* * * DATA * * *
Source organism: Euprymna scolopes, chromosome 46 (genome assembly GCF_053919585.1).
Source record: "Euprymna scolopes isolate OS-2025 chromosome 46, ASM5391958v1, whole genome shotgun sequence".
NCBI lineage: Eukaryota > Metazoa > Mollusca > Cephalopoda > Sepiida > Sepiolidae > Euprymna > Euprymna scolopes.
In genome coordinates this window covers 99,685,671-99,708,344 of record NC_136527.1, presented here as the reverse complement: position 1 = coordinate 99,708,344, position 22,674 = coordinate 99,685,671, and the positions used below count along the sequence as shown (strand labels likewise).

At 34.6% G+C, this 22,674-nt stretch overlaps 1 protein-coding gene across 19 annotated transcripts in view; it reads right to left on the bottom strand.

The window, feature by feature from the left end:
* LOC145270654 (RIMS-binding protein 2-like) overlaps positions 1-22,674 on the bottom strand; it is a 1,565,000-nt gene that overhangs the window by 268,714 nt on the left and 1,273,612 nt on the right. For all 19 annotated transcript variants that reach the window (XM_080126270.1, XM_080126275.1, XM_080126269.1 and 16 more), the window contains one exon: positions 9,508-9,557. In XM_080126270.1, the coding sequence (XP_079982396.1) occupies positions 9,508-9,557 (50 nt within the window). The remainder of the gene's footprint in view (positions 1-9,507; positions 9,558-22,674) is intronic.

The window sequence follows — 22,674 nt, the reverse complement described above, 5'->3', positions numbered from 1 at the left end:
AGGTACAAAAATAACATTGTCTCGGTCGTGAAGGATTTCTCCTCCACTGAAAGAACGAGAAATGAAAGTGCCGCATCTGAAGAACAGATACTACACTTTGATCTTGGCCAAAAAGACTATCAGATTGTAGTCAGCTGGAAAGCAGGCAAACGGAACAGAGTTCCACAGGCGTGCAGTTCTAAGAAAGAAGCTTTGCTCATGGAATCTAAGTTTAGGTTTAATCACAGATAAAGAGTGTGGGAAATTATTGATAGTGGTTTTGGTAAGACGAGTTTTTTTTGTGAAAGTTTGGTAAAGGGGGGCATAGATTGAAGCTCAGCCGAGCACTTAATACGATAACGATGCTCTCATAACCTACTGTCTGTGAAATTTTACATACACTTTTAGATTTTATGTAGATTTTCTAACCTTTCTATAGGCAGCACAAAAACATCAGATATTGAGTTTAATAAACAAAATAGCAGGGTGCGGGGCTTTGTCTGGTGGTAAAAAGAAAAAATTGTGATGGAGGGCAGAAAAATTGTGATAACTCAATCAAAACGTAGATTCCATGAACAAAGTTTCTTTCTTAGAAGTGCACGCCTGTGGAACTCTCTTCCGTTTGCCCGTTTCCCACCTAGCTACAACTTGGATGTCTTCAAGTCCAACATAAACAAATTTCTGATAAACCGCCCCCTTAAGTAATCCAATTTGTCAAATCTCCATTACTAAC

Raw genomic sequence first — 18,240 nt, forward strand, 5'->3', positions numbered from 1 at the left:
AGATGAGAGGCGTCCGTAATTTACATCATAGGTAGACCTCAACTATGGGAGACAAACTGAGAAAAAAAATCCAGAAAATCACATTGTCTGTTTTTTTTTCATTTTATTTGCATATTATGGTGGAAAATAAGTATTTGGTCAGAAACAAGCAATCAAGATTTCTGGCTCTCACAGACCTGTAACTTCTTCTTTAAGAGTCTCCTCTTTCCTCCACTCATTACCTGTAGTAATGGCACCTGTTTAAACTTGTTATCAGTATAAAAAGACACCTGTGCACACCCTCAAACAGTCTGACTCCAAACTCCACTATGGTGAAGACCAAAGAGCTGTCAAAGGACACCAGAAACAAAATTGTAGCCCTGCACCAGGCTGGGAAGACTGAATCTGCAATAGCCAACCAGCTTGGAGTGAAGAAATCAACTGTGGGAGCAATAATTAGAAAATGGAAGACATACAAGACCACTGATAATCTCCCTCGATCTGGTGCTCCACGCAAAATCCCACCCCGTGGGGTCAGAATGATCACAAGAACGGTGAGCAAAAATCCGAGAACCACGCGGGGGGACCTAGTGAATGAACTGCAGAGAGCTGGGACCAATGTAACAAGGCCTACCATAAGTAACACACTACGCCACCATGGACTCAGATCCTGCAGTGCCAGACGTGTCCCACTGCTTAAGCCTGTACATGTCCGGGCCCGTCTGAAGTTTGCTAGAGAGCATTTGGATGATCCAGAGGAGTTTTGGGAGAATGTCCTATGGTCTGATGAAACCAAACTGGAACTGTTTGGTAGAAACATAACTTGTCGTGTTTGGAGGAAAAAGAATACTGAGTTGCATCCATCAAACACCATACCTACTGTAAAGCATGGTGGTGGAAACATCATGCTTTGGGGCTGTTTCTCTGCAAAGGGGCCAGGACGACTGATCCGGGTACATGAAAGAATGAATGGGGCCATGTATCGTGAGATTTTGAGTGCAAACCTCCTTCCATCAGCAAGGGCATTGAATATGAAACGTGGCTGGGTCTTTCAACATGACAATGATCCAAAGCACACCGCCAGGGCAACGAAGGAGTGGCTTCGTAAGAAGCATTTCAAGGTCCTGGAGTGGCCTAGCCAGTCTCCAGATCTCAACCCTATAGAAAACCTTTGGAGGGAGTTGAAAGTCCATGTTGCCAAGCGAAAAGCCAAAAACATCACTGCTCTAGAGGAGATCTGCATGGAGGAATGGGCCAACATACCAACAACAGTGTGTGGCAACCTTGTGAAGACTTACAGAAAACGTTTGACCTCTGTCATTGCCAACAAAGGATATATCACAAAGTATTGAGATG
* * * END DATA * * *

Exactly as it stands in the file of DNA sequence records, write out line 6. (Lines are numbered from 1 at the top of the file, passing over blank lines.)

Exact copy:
The window, feature by feature from the left end: